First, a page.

There will be opportunities available for consulting services, EPC and O&M contractors, developers, vendors, financial institutions and indeed manufacturing facilities. Knowledge of other issues like secure and reliable grid connection, land availability and permitting, to name a few, will be critical success factors.
How can Saudi companies prepare themselves to get active in the renewable energy market?
Saudi firms have a long and well-established record of accomplishment in planning, arranging finance, engineering, constructing, operating and maintaining small and large-sized conventional power plants using fossil fuels. They only need to build their renewable energy industry knowledge if they have not yet, and be prepared to work with different execution approaches (EPC, IPP and FITs) by collaborating with experienced developers, manufacturers, contractors and lenders in order to qualify, bid, win and execute RE projects. Many tasks associated with renewable energy projects are common to other construction projects and manufacturing industries, like supply chain and electrical, mechanical and civil works. Identifying its own competencies and determining where in the value chain they can add value will provide a clear advantage to any Saudi company attempting to enter the renewable energy business.
In preparation for the Saudi program and building good references, we noticed the high participation of a number of leading national companies in the regional renewable programs that started recently. Aggressive pricing, arranging cheap finance, optimizing the bid preparation and a strategy of acceptance of low, long-term and steady returns for their investments make a good recipe for very cost-competitive bids.
A good example of how Saudi companies can become leaders in the development of Saudi renewable projects is ACWA Power, which produced a record tariff offer of 5.85 USD cents per kWh in the recent DEWA tender. ACWA first became a lead developer in the Saudi conventional IPP/IWPP projects and then moved to become a regional lead developer in renewable energy projects, particularly in Morocco and Dubai, as well as in other parts of the world. Another example of a successful partnership in the region is the alliance between Saudi Arabia’s ALJ and Spain’s FRV for the recent joint bid in DEWA’s PV tender, which was the second best. These examples show two versions of success for Saudi companies in the international renewable energy project development arena. The first case has been achieved through building on one’s own strength in the conventional IPP/IWPP business, and in the second case, by rapidly building knowledge through the collaboration with a globally leading developer.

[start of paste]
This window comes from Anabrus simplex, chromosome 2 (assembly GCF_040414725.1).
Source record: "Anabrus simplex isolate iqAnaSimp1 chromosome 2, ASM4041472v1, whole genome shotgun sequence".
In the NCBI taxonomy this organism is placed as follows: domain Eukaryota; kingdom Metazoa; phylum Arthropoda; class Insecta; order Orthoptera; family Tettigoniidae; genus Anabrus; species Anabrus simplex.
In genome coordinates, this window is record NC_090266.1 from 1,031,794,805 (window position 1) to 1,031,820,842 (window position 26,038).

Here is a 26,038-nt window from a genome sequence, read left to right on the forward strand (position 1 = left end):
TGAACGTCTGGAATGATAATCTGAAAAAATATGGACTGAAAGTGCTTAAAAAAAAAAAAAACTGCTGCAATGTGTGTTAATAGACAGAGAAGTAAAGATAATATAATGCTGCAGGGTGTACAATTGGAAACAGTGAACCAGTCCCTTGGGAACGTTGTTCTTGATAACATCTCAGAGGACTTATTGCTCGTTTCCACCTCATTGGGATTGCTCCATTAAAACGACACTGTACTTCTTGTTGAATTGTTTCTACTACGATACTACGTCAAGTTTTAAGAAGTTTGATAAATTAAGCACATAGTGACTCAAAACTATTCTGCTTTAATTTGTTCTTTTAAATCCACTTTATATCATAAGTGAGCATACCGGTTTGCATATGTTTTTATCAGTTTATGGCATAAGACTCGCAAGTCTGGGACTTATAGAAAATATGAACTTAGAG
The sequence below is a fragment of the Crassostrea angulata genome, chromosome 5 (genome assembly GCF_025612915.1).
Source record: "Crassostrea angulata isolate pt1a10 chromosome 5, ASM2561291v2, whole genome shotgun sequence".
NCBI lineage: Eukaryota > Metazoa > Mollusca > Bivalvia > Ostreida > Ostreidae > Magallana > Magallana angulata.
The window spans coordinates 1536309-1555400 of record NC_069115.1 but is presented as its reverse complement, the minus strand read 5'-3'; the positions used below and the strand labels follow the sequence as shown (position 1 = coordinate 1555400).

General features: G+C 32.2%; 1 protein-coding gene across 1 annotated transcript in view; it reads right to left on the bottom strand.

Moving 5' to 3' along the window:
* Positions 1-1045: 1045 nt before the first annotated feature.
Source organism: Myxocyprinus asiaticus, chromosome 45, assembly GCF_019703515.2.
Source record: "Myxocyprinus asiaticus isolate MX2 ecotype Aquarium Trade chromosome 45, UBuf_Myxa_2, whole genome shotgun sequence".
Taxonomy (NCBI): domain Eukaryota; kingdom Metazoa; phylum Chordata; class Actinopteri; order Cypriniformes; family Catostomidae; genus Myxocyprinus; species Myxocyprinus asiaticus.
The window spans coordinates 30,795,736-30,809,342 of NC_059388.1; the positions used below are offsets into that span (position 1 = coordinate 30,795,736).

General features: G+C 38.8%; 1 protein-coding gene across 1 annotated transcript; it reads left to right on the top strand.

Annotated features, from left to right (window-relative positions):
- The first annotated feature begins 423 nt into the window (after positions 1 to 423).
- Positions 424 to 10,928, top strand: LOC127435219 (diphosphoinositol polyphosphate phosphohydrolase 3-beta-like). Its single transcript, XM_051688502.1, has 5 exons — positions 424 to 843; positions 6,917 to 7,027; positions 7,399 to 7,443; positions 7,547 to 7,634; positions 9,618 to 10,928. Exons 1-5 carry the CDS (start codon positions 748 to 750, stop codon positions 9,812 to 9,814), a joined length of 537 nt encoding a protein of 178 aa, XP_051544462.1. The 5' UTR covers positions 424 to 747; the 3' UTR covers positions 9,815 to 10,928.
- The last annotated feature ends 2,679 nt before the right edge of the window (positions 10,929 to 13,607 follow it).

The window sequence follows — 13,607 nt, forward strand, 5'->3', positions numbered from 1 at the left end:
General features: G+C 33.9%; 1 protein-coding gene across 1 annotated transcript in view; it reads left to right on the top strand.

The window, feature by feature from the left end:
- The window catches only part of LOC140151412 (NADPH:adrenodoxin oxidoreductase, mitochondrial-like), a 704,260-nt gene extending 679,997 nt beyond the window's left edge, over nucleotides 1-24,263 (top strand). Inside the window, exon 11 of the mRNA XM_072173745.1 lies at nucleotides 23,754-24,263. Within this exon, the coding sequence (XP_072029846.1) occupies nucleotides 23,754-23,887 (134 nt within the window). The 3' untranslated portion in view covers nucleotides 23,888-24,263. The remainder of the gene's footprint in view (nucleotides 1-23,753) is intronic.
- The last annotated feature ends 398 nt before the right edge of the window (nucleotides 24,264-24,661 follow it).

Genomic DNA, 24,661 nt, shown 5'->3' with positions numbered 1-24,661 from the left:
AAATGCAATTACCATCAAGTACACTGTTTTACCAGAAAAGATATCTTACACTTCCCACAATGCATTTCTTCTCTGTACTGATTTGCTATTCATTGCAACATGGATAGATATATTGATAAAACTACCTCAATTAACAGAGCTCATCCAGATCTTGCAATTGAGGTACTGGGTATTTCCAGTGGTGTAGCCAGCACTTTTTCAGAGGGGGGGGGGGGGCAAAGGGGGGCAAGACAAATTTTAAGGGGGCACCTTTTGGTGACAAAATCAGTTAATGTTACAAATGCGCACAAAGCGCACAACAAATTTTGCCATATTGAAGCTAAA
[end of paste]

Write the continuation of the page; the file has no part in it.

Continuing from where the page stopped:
What should Saudi companies consider when selecting a foreign partner?
Finding a suitable foreign partner, although it may not be a prerequisite for a future program, is an important consideration for local companies who wish to optimize their competitiveness. It’s an obvious way for Saudi companies to complement their competencies without needing to reinvent the wheel.